By Mark Daul
Outdoors in Niagara
A while back, I received an email from Sentinel reader Mrs. Patricia Schultz of Lewiston who was curious about an "orange" squirrel sighting in her yard.
In her email, she wrote, "We have noticed a small, brightly colored orange squirrel in our back yard the past couple of months (sometimes two of them). This squirrel is much smaller than the larger grey squirrels and has a distinct orange color to its fur. It has very fast movements, is very 'skittish,' and seems to associate more with the chipmunks rather than any other squirrels."
Schultz searched for more information about an orange-colored squirrel and didn't find any reference to them except a restaurant named "The Orange Squirrel' in New Jersey. I didn't know for sure about orange squirrels around here, so I thought I would look into it for my own curiosity.
The best I could find were references to "The Orange Squirrel," too. I was looking in the church for orange squirrels, but not the right pew. In my search, I found a lot of references to a red squirrel, and now I thought maybe that is what this lady saw, but was highly unlikely. I thought maybe they could be an orange phase of the American red squirrel.
Yes, there could be red squirrels around here, but they're also highly unlikely to be seen. According to conservationists, their range includes most of Canada, the southern part of Alaska, coastal British Columbia and the Rocky Mountains. Some reside along the woods and forests of the Atlantic coast.
When most of us around here think of squirrels, we think of the American eastern grey squirrel, the familiar bushy-tailed tree squirrel we see in parks, backyards and woods. Actually there are many different kinds of squirrels - over 300 species worldwide - and they live in almost every different kind of environment that we can imagine, from the tropics to the Arctic; some even live in deserts.
Around this part of the country it is rare, but not unusual, to see a white squirrel now and then. Generally, the white squirrel you see is just an eastern grey that has an extra gene somewhere that makes its coat white. That's probably why we don't see many of them.
They are also excellent prey for eagles and especially hawks.
Some might want to argue the white squirrel they see is an albino. Albinos are even more rare. And if you can get close enough, you'll find albinos have red eyes.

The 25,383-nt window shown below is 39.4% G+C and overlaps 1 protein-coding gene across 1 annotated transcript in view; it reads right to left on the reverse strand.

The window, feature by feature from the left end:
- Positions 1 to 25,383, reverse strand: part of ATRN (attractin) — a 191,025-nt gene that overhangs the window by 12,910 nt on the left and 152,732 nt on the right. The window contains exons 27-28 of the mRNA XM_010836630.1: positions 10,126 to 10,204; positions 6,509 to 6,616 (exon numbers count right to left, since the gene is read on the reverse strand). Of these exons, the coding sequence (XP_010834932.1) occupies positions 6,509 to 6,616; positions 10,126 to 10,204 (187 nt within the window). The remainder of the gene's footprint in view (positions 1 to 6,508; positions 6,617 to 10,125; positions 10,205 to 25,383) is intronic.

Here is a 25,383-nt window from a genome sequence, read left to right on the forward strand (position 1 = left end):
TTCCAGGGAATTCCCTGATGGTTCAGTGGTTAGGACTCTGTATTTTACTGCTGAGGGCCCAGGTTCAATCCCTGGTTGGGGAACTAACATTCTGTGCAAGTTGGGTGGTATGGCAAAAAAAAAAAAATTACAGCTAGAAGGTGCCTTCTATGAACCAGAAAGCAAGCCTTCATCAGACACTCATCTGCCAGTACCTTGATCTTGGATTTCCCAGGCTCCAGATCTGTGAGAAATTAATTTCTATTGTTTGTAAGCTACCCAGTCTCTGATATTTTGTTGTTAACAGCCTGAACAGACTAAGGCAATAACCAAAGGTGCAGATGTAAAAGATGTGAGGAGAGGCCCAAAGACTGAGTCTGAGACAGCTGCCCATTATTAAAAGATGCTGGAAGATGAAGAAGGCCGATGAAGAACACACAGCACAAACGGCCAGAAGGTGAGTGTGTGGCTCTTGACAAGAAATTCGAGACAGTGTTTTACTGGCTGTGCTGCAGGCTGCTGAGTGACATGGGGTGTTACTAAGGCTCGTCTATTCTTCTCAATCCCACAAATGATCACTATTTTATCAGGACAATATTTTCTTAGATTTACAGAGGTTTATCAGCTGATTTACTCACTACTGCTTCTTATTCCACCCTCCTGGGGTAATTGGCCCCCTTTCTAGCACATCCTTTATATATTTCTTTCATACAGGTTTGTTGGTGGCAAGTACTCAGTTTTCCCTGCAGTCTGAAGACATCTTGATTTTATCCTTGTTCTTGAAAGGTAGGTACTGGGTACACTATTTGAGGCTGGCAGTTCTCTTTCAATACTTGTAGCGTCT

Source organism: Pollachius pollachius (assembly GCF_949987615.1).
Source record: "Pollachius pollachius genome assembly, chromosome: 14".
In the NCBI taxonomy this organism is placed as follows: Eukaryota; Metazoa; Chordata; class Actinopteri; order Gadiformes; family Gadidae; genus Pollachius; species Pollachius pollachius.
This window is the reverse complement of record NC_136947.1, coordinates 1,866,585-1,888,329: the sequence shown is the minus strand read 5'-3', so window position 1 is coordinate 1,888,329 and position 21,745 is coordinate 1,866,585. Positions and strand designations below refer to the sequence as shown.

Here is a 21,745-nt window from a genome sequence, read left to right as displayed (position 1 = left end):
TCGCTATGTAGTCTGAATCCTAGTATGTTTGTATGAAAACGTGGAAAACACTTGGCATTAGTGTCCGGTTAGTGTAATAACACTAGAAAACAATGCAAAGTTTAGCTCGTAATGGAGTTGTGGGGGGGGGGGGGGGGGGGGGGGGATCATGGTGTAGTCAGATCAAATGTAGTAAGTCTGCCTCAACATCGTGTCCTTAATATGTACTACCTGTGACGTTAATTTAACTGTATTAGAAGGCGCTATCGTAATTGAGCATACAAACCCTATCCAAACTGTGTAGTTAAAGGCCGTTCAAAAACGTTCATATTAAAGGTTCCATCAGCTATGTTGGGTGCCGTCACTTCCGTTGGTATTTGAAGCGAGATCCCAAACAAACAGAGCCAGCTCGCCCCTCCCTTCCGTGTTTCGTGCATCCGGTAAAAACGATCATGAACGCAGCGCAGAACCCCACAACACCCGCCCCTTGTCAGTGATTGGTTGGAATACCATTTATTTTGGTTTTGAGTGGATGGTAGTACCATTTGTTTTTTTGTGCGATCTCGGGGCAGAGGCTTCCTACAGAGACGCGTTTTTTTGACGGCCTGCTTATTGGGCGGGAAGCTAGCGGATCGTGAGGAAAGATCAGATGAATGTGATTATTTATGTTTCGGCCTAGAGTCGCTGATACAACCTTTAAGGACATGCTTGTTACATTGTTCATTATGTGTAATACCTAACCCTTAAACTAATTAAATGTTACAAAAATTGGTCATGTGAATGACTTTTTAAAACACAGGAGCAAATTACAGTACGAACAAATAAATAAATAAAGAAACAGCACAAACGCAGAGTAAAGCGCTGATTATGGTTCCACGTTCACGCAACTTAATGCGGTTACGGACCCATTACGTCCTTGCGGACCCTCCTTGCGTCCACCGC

If you pay attention to the squirrel population around Western New York, you may have noticed black squirrels here and there. I have a couple that roam up my driveway and hang out for a day or so around the bottom of the bird feeder. Once in a while, I notice the two hanging around other neighbors' yards.
In the Deveaux area of Niagara Falls, along the northern portion of Main Street, there are families of black squirrels. Commonly known as the grey squirrel, it can have different hair colors - black, white and sometimes even have a bit of rusty coloration.
Getting back to Mrs. Schultz's sighting, when I emailed her back I was thinking maybe what she saw was an orange strain of the grey squirrel. I likened it to the early 1950s when blue pike was abundant, and finally ruled extinct in the lower Niagara. In the early 1980s, fishermen were again reporting a fish that highly resembled a blue pike. At the time, I contacted Bill Sheppard at the Region 9 DEC (now retired). When Sheppard checked with his "genetic" engineers, it was ruled the blue colored fish was just a color variation of the yellow pike, or more commonly known as walleye.
Entertained by rodents
Chipmunks, mice, rats, hamsters and guinea pigs are among the hundreds of other classified rodents, but none can perform and entertain like our backyard squirrels. After checking further into Mrs. Schultz's sighting, squirrels got the best of me. My research brought me wide and far, and brought me back to my own population of American grey squirrels in my yard. I mentioned a while back how I courted these little creatures, and how smart and interesting they are.
Squirrels are only active through the day. They don't hibernate, and are very amusing, whether you live in the suburbs or the cities. However, everyone has an opinion about them.
Some complain when squirrels get in their house (mostly attics). But my rebuttal is, "You may as well leave your door open for them, and if they get in through an opening of some sort, it's your fault you have these pests." That's your fault for sure. If you have an opening, repair it, and otherwise enjoy these guys. They only have a life expectancy of about three years.
The squirrel you see in the picture is one of my friends. I'd tell you his name, but my neighbor might take offense to his name being attached to a squirrel.
When you see an American grey squirrel in your yard, watch him jump from tree to tree, tree limb to tree limb. Watch him just climb a tree and how fast he works. Look for him showing off his acrobatic abilities across the power lines and, best yet, how he'll attack a bird feeder.
I once hung a bird feeder off a tree branch by a thin wire. It didn't take long, but these guys found they could wrap their feet around that wire tight enough so they could slide down easily on the wire, eat my birdseed, then jump to the ground.